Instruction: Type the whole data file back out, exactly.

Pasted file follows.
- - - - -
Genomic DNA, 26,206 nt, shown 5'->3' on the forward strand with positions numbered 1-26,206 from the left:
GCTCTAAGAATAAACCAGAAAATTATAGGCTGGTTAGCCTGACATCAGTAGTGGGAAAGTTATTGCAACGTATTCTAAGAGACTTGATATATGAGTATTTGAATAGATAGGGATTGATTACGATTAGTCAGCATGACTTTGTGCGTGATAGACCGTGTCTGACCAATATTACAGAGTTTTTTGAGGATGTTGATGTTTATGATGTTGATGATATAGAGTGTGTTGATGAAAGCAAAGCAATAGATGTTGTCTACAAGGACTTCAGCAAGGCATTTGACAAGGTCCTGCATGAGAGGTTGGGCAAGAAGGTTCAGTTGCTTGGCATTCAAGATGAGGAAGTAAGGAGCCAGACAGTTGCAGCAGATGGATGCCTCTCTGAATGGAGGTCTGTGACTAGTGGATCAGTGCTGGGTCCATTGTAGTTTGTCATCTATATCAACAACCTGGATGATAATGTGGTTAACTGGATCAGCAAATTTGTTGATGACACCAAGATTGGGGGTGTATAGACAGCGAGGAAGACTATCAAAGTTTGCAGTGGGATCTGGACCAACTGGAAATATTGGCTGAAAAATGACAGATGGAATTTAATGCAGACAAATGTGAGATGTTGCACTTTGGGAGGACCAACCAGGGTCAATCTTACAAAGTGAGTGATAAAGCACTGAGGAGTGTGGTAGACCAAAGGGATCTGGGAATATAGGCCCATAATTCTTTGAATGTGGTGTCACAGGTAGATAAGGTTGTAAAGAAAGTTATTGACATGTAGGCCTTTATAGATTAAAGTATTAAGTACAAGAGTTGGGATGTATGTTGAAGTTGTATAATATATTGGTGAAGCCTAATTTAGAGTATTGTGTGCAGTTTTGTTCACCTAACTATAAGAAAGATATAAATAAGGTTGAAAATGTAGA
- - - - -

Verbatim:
Genomic DNA, 26,206 nt, shown 5'->3' on the forward strand with positions numbered 1-26,206 from the left:
GCTCTAAGAATAAACCAGAAAATTATAGGCTGGTTAGCCTGACATCAGTAGTGGGAAAGTTATTGCAACGTATTCTAAGAGACTTGATATATGAGTATTTGAATAGATAGGGATTGATTACGATTAGTCAGCATGACTTTGTGCGTGATAGACCGTGTCTGACCAATATTACAGAGTTTTTTGAGGATGTTGATGTTTATGATGTTGATGATATAGAGTGTGTTGATGAAAGCAAAGCAATAGATGTTGTCTACAAGGACTTCAGCAAGGCATTTGACAAGGTCCTGCATGAGAGGTTGGGCAAGAAGGTTCAGTTGCTTGGCATTCAAGATGAGGAAGTAAGGAGCCAGACAGTTGCAGCAGATGGATGCCTCTCTGAATGGAGGTCTGTGACTAGTGGATCAGTGCTGGGTCCATTGTAGTTTGTCATCTATATCAACAACCTGGATGATAATGTGGTTAACTGGATCAGCAAATTTGTTGATGACACCAAGATTGGGGGTGTATAGACAGCGAGGAAGACTATCAAAGTTTGCAGTGGGATCTGGACCAACTGGAAATATTGGCTGAAAAATGACAGATGGAATTTAATGCAGACAAATGTGAGATGTTGCACTTTGGGAGGACCAACCAGGGTCAATCTTACAAAGTGAGTGATAAAGCACTGAGGAGTGTGGTAGACCAAAGGGATCTGGGAATATAGGCCCATAATTCTTTGAATGTGGTGTCACAGGTAGATAAGGTTGTAAAGAAAGTTATTGACATGTAGGCCTTTATAGATTAAAGTATTAAGTACAAGAGTTGGGATGTATGTTGAAGTTGTATAATATATTGGTGAAGCCTAATTTAGAGTATTGTGTGCAGTTTTGTTCACCTAACTATAAGAAAGATATAAATAAGGTTGAAAATGTAGA